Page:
The Space Shuttle is a true aerospace vehicle: it is launched like a rocket, orbits the Earth like a spacecraft and lands like a conventional airplane. The American Space Shuttle is the major component of the United States Space Transportation System (STS). Designs for the shuttle were conceived in the early 1970s as part of the United States' plan for the development of space transportation. The plan called for a balance between manned and unmanned operations. The shuttle supports the mannered operations of that plan.
The first shuttle flights began in April of 1981 and continued success was achieved during the first twenty four flights. A tragic disaster occurred on the twenty fifth flight when the shuttle Challenger exploded. The problem was traced to O-ring seals in the solid rocket boosters which were affected by unusually cold temperatures on the day of the launch. Despite warning from engineers, the launch was made with disastrous results. The shuttle was immediately grounded and for almost two years additional research and testing took place to correct the problems. It was not until the fall of 1988 that shuttle flights were resumed.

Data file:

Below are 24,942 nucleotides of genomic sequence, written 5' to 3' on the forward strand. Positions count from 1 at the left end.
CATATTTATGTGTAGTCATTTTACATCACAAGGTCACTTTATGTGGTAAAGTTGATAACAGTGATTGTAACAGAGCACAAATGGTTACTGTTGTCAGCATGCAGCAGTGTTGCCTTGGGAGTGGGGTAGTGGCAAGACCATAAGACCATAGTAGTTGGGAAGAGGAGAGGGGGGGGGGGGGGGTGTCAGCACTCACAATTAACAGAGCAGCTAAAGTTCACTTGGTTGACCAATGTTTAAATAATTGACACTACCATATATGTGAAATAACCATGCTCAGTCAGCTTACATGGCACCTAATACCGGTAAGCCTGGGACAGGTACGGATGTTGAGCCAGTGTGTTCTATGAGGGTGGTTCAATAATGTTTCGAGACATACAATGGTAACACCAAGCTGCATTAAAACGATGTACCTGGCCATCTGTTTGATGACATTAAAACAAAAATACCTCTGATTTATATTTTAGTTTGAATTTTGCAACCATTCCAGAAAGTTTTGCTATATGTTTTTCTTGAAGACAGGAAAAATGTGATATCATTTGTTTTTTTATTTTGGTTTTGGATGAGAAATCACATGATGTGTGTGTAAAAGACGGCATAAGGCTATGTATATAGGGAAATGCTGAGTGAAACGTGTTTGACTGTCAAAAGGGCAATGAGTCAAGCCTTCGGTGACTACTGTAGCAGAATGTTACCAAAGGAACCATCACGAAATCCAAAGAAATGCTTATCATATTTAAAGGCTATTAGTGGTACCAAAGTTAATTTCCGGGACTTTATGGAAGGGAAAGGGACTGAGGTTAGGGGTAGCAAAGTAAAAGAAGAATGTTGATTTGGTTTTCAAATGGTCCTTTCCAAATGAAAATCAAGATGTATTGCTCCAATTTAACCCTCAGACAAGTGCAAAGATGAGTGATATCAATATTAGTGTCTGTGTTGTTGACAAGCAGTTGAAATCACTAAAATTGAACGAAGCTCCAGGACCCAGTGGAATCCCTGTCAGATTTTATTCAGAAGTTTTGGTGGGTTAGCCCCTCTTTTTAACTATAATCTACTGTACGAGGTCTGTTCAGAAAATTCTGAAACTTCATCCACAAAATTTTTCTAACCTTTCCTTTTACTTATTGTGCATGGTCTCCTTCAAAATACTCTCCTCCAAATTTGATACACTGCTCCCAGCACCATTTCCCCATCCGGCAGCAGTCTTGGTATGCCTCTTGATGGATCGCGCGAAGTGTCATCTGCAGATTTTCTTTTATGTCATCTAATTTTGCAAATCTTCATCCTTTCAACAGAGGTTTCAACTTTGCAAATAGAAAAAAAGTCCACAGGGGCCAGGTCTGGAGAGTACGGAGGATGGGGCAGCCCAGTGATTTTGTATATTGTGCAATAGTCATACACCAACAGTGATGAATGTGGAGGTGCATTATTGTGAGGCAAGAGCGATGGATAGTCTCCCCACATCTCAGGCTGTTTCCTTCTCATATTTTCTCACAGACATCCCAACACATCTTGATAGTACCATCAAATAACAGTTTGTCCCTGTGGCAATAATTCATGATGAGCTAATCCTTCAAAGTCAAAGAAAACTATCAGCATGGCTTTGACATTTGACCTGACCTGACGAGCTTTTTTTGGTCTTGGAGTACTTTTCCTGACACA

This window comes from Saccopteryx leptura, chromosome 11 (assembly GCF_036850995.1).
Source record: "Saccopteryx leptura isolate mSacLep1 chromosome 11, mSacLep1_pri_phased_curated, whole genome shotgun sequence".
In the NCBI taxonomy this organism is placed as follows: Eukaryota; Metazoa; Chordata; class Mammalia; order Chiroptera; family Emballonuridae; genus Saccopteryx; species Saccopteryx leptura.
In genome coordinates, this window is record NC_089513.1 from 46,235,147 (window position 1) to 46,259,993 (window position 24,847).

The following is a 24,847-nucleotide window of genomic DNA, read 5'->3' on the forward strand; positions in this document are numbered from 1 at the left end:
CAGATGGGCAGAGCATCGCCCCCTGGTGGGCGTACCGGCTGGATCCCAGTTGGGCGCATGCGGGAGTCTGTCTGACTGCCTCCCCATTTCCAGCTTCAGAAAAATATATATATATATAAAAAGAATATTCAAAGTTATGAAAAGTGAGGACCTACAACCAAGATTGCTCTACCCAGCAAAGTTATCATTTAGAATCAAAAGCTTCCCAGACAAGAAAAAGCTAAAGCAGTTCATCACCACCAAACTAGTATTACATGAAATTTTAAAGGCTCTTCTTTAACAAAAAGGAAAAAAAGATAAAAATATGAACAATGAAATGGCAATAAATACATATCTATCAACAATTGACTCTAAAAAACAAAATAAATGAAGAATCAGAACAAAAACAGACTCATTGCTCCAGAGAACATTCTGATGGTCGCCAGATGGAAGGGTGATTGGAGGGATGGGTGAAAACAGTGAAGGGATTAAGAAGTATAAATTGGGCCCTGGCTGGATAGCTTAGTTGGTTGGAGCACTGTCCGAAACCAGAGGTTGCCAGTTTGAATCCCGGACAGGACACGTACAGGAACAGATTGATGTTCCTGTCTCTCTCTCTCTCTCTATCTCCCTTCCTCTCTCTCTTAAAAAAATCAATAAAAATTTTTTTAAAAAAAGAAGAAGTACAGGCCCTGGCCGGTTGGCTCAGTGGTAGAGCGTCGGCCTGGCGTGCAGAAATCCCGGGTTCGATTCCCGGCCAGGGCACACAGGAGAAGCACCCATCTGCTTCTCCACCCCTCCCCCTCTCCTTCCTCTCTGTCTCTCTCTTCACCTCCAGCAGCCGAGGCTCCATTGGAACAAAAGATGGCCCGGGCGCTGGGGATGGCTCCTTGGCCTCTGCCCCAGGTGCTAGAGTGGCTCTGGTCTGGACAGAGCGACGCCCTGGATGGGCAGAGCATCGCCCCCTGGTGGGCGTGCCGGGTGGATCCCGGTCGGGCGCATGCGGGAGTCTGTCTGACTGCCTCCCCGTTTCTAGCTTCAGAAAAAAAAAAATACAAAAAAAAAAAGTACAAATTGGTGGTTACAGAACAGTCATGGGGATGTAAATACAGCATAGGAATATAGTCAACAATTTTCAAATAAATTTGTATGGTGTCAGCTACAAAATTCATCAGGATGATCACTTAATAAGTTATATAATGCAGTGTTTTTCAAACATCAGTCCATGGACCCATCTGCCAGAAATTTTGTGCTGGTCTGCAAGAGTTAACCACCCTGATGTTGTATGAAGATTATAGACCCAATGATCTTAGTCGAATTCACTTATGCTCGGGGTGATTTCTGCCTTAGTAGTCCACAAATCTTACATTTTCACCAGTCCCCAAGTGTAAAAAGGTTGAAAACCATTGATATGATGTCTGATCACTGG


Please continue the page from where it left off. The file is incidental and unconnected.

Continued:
Many situations arise in space that require solving unforeseen problems. The unique qualities of the human mind are the best tools for solving these problems. Space shuttle crews have met challenges on several occasions. On one Space Shuttle mission, an astronaut was sent outside the orbiter to retrieve a satellite which had not achieved its proper orbit. Because the satellite was tumbling, it was quickly determined that this method would be too dangerous. After assessing the situation, the astronauts manoeuvred the Shuttle close to the satellite. They used its remote manipulator arm to capture the satellite and bring it back into the Shuttle cargo bay. After it was repaired, they redeployed the satellite so that it could boost itself into its proper orbit. This is but one of the many possible uses of the Shuttle.
The Space Shuttle can also be used to retrieve damaged satellites and return them to Earth for repair. It can take satellites into space and launch them into orbit. Its cargo bay can be used to take the European Space-lab into space so that scientific experiments can be carried out. It can also place large observatories in space, such as the Hubble Space Telescope. Plans for the 1990s call for using the Shuttle cargo bay to transport the basic elements of the structures for the Space Station which will be assembled in space.